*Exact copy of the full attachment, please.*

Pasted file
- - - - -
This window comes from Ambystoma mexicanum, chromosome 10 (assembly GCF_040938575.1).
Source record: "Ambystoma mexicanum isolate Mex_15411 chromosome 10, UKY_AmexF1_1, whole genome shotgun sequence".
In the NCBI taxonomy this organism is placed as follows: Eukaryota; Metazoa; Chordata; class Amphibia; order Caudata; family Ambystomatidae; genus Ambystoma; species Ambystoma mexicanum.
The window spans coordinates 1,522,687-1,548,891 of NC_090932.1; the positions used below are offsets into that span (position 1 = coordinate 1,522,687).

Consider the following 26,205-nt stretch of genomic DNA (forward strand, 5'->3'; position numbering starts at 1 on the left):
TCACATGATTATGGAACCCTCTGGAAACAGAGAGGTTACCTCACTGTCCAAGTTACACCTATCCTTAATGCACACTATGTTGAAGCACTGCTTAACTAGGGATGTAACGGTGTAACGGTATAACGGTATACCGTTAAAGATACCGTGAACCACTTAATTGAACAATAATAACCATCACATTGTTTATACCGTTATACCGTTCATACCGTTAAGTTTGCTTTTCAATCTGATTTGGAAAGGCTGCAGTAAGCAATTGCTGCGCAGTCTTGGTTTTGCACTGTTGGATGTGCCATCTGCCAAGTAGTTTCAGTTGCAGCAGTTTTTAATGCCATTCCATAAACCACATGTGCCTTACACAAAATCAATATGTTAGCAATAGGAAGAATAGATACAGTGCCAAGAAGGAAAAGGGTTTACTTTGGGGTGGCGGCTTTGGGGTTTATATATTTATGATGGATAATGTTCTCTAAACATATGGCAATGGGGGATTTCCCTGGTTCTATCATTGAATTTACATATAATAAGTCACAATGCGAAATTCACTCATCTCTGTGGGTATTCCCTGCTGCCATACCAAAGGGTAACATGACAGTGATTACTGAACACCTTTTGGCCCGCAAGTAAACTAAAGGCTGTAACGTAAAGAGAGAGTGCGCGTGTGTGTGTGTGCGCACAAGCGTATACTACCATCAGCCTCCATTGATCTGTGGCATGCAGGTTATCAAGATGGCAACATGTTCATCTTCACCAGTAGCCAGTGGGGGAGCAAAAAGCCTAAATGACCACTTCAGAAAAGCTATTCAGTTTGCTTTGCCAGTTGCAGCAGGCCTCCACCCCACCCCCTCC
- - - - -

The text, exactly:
This window comes from Ambystoma mexicanum, chromosome 10 (assembly GCF_040938575.1).
Source record: "Ambystoma mexicanum isolate Mex_15411 chromosome 10, UKY_AmexF1_1, whole genome shotgun sequence".
In the NCBI taxonomy this organism is placed as follows: Eukaryota; Metazoa; Chordata; class Amphibia; order Caudata; family Ambystomatidae; genus Ambystoma; species Ambystoma mexicanum.
The window spans coordinates 1,522,687-1,548,891 of NC_090932.1; the positions used below are offsets into that span (position 1 = coordinate 1,522,687).

Consider the following 26,205-nt stretch of genomic DNA (forward strand, 5'->3'; position numbering starts at 1 on the left):
TCACATGATTATGGAACCCTCTGGAAACAGAGAGGTTACCTCACTGTCCAAGTTACACCTATCCTTAATGCACACTATGTTGAAGCACTGCTTAACTAGGGATGTAACGGTGTAACGGTATAACGGTATACCGTTAAAGATACCGTGAACCACTTAATTGAACAATAATAACCATCACATTGTTTATACCGTTATACCGTTCATACCGTTAAGTTTGCTTTTCAATCTGATTTGGAAAGGCTGCAGTAAGCAATTGCTGCGCAGTCTTGGTTTTGCACTGTTGGATGTGCCATCTGCCAAGTAGTTTCAGTTGCAGCAGTTTTTAATGCCATTCCATAAACCACATGTGCCTTACACAAAATCAATATGTTAGCAATAGGAAGAATAGATACAGTGCCAAGAAGGAAAAGGGTTTACTTTGGGGTGGCGGCTTTGGGGTTTATATATTTATGATGGATAATGTTCTCTAAACATATGGCAATGGGGGATTTCCCTGGTTCTATCATTGAATTTACATATAATAAGTCACAATGCGAAATTCACTCATCTCTGTGGGTATTCCCTGCTGCCATACCAAAGGGTAACATGACAGTGATTACTGAACACCTTTTGGCCCGCAAGTAAACTAAAGGCTGTAACGTAAAGAGAGAGTGCGCGTGTGTGTGTGTGCGCACAAGCGTATACTACCATCAGCCTCCATTGATCTGTGGCATGCAGGTTATCAAGATGGCAACATGTTCATCTTCACCAGTAGCCAGTGGGGGAGCAAAAAGCCTAAATGACCACTTCAGAAAAGCTATTCAGTTTGCTTTGCCAGTTGCAGCAGGCCTCCACCCCACCCCCTCC